An Open Access article published in the Health Behavior and Policy Review Journal.
The full article is available as a PDF download.


Julie M. Maier, PhD
Kristen N. Jozkowski, PhD
María S. Montenegro, PhD
Malachi Willis, PhD
Ronna C. Turner, PhD
Brandon L. Crawford, PhD
Wen-Juo Lo, PhD


Salient belief elicitations (SBEs) measure beliefs toward a health behavior through open-ended questions, with the purpose of developing close-ended survey questions. Auxiliary verbs used in SBE questions often differ (eg, What are the top 3 reasons you would/should decide to have an abortion?). We tested how 2 auxiliary verbs function in a SBE assessing abortion in English and Spanish: would/decidíra and should/debería.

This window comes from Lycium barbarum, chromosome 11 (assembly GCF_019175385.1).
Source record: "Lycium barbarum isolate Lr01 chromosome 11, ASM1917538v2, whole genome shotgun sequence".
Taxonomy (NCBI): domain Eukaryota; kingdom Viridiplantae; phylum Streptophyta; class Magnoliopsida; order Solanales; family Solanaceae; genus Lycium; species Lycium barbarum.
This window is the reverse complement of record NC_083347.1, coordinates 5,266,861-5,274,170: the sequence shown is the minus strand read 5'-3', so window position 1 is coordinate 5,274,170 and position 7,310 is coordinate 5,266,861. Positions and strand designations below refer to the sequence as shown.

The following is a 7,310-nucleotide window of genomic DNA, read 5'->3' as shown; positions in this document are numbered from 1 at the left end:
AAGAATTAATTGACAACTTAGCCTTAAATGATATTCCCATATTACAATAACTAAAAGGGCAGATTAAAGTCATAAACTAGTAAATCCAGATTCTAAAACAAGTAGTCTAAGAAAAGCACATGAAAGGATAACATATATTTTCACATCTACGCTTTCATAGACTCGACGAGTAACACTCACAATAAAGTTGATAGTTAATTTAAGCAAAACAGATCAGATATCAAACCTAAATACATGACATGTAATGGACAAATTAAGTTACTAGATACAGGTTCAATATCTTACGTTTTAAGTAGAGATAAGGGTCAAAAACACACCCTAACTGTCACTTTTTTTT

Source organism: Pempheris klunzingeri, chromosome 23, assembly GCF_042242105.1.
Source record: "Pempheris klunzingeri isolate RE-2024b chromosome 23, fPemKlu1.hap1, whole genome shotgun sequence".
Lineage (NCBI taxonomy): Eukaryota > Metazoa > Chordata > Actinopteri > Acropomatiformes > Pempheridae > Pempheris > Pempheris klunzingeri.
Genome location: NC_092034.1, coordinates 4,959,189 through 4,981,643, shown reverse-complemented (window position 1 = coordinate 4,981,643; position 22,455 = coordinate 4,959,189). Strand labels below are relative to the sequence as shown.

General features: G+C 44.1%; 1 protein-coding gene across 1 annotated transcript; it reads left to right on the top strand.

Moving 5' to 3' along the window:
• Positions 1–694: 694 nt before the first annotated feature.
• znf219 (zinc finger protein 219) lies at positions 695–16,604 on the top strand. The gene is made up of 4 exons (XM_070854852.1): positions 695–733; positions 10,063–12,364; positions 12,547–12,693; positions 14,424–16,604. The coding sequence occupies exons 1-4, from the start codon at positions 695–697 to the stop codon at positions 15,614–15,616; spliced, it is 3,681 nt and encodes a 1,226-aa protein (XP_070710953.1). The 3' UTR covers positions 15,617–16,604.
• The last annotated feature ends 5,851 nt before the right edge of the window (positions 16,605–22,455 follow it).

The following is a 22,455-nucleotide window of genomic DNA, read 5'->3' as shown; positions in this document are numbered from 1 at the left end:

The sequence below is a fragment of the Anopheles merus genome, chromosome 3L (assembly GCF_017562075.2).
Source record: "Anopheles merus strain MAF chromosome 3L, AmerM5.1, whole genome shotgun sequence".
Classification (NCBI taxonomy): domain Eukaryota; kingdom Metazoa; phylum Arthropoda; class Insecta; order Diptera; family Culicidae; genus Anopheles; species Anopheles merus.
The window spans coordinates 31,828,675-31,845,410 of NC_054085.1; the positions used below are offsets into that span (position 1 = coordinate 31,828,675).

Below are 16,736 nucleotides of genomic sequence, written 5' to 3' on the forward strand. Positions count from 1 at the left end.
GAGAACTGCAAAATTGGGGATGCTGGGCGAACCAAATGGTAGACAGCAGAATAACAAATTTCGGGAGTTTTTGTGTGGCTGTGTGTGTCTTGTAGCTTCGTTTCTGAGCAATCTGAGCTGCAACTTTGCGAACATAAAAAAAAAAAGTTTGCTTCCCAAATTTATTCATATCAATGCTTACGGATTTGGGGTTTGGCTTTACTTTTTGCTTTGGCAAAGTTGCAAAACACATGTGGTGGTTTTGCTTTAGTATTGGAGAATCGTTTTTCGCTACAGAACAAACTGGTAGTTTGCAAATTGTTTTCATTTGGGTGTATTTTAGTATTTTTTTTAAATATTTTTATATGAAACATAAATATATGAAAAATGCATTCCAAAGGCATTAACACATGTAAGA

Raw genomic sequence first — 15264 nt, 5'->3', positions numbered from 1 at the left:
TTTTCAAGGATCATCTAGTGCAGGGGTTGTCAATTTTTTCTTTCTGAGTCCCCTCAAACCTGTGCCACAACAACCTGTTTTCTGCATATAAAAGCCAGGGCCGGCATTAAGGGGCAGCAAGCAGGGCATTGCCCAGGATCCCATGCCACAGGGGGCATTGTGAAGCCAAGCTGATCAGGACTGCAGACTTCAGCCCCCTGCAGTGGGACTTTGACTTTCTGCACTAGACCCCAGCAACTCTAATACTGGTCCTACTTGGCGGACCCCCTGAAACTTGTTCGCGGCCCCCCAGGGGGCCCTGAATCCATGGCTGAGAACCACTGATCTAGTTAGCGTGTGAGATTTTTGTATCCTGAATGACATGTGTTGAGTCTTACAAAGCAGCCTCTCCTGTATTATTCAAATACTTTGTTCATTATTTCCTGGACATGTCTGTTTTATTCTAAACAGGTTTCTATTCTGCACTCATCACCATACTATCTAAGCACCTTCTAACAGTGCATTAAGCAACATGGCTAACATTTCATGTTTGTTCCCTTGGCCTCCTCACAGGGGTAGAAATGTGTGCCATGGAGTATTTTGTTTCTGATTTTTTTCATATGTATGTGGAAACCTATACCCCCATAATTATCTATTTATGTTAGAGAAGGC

We administered a SBE survey online (N = 175) and in-person (N = 72); in-person participants also participated in cognitive interviews to assess question interpretation. Participants were assigned to survey versions that included identical SBE questions aside from auxiliary verbs— would/decidíra versus should/debería. Data analysis included: (1) content analysis of survey responses to assess differences in responses by version and (2) thematic analysis of interview data focused on interpretations of would/decidíra and should/debería.


Would/decidíra surveys generated more response categories. Similarly, cognitive interview findings suggest participants conceptualized would/decidíra as allowing for more options, while should/debería was thought to include only the most significant reasons/circumstances for abortion, potentially restricting participants’ responses.


These findings have important measurement implications for researchers administering SBEs.

Source: Health Behavior and Policy Review, Volume 8, Number 4, July 2021, pp. 374-393(20)
Publisher: Paris Scholar Publishing Ltd.